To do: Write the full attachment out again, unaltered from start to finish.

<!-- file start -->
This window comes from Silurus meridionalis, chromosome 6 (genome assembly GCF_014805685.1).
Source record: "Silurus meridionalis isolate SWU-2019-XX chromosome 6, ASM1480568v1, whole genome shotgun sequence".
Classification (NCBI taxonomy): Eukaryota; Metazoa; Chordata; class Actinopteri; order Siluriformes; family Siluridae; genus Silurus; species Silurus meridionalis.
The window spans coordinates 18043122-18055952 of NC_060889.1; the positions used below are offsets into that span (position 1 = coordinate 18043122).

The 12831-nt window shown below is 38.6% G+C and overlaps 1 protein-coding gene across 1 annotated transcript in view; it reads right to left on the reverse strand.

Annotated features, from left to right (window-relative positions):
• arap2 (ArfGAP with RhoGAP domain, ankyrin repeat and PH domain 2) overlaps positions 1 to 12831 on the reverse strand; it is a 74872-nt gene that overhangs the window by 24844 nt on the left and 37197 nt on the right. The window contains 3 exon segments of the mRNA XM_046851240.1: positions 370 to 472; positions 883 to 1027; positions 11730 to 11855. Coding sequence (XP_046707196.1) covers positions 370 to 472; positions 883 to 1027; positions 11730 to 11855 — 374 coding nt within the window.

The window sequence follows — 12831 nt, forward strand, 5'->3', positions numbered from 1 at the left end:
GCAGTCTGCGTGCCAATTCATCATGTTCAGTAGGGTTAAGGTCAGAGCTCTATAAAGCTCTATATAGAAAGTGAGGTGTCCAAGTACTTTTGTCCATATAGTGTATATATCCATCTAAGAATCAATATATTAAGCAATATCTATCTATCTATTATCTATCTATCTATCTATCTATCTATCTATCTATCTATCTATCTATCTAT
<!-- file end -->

This window comes from Silurus meridionalis, chromosome 6 (genome assembly GCF_014805685.1).
Source record: "Silurus meridionalis isolate SWU-2019-XX chromosome 6, ASM1480568v1, whole genome shotgun sequence".
Classification (NCBI taxonomy): Eukaryota; Metazoa; Chordata; class Actinopteri; order Siluriformes; family Siluridae; genus Silurus; species Silurus meridionalis.
The window spans coordinates 18043122-18055952 of NC_060889.1; the positions used below are offsets into that span (position 1 = coordinate 18043122).

The 12831-nt window shown below is 38.6% G+C and overlaps 1 protein-coding gene across 1 annotated transcript in view; it reads right to left on the reverse strand.

Annotated features, from left to right (window-relative positions):
• arap2 (ArfGAP with RhoGAP domain, ankyrin repeat and PH domain 2) overlaps positions 1 to 12831 on the reverse strand; it is a 74872-nt gene that overhangs the window by 24844 nt on the left and 37197 nt on the right. The window contains 3 exon segments of the mRNA XM_046851240.1: positions 370 to 472; positions 883 to 1027; positions 11730 to 11855. Coding sequence (XP_046707196.1) covers positions 370 to 472; positions 883 to 1027; positions 11730 to 11855 — 374 coding nt within the window.

The window sequence follows — 12831 nt, forward strand, 5'->3', positions numbered from 1 at the left end:
GCAGTCTGCGTGCCAATTCATCATGTTCAGTAGGGTTAAGGTCAGAGCTCTATAAAGCTCTATATAGAAAGTGAGGTGTCCAAGTACTTTTGTCCATATAGTGTATATATCCATCTAAGAATCAATATATTAAGCAATATCTATCTATCTATTATCTATCTATCTATCTATCTATCTATCTATCTATCTATCTATCTATCTAT